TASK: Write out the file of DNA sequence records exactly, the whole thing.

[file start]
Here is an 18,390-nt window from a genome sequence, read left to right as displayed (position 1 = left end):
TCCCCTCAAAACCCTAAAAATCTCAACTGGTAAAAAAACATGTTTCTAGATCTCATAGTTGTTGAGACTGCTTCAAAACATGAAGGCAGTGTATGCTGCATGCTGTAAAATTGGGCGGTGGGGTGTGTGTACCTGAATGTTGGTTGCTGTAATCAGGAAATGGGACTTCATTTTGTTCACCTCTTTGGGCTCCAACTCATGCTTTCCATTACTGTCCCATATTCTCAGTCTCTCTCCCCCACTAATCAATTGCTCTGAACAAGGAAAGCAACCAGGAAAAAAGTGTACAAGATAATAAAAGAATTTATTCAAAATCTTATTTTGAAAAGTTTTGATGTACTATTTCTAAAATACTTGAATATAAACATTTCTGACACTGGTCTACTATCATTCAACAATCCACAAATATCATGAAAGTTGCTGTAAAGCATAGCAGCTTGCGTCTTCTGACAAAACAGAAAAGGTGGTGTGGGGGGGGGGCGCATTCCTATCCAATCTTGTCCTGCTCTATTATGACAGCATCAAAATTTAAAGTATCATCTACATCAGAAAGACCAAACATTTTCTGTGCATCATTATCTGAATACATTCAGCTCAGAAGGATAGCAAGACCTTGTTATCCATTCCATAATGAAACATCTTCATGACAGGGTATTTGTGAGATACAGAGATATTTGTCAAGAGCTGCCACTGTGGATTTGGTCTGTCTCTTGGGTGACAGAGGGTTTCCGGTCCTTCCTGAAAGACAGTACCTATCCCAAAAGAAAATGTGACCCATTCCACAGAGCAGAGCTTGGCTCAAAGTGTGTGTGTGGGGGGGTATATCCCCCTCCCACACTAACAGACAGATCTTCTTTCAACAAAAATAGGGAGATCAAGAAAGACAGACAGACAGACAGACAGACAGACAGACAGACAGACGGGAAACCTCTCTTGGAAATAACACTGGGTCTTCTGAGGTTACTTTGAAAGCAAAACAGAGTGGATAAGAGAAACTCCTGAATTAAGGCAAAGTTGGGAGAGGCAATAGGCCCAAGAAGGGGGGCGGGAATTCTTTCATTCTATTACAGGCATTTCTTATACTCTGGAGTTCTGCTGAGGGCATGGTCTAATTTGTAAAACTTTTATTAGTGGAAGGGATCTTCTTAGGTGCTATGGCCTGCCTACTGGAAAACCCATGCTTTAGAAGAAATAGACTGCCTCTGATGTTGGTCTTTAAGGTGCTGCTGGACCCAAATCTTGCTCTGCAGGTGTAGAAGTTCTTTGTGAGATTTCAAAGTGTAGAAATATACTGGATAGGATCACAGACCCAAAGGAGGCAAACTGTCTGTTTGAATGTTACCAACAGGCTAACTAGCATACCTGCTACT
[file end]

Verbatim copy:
Here is an 18,390-nt window from a genome sequence, read left to right as displayed (position 1 = left end):
TCCCCTCAAAACCCTAAAAATCTCAACTGGTAAAAAAACATGTTTCTAGATCTCATAGTTGTTGAGACTGCTTCAAAACATGAAGGCAGTGTATGCTGCATGCTGTAAAATTGGGCGGTGGGGTGTGTGTACCTGAATGTTGGTTGCTGTAATCAGGAAATGGGACTTCATTTTGTTCACCTCTTTGGGCTCCAACTCATGCTTTCCATTACTGTCCCATATTCTCAGTCTCTCTCCCCCACTAATCAATTGCTCTGAACAAGGAAAGCAACCAGGAAAAAAGTGTACAAGATAATAAAAGAATTTATTCAAAATCTTATTTTGAAAAGTTTTGATGTACTATTTCTAAAATACTTGAATATAAACATTTCTGACACTGGTCTACTATCATTCAACAATCCACAAATATCATGAAAGTTGCTGTAAAGCATAGCAGCTTGCGTCTTCTGACAAAACAGAAAAGGTGGTGTGGGGGGGGGGCGCATTCCTATCCAATCTTGTCCTGCTCTATTATGACAGCATCAAAATTTAAAGTATCATCTACATCAGAAAGACCAAACATTTTCTGTGCATCATTATCTGAATACATTCAGCTCAGAAGGATAGCAAGACCTTGTTATCCATTCCATAATGAAACATCTTCATGACAGGGTATTTGTGAGATACAGAGATATTTGTCAAGAGCTGCCACTGTGGATTTGGTCTGTCTCTTGGGTGACAGAGGGTTTCCGGTCCTTCCTGAAAGACAGTACCTATCCCAAAAGAAAATGTGACCCATTCCACAGAGCAGAGCTTGGCTCAAAGTGTGTGTGTGGGGGGGTATATCCCCCTCCCACACTAACAGACAGATCTTCTTTCAACAAAAATAGGGAGATCAAGAAAGACAGACAGACAGACAGACAGACAGACAGACAGACAGACGGGAAACCTCTCTTGGAAATAACACTGGGTCTTCTGAGGTTACTTTGAAAGCAAAACAGAGTGGATAAGAGAAACTCCTGAATTAAGGCAAAGTTGGGAGAGGCAATAGGCCCAAGAAGGGGGGCGGGAATTCTTTCATTCTATTACAGGCATTTCTTATACTCTGGAGTTCTGCTGAGGGCATGGTCTAATTTGTAAAACTTTTATTAGTGGAAGGGATCTTCTTAGGTGCTATGGCCTGCCTACTGGAAAACCCATGCTTTAGAAGAAATAGACTGCCTCTGATGTTGGTCTTTAAGGTGCTGCTGGACCCAAATCTTGCTCTGCAGGTGTAGAAGTTCTTTGTGAGATTTCAAAGTGTAGAAATATACTGGATAGGATCACAGACCCAAAGGAGGCAAACTGTCTGTTTGAATGTTACCAACAGGCTAACTAGCATACCTGCTACT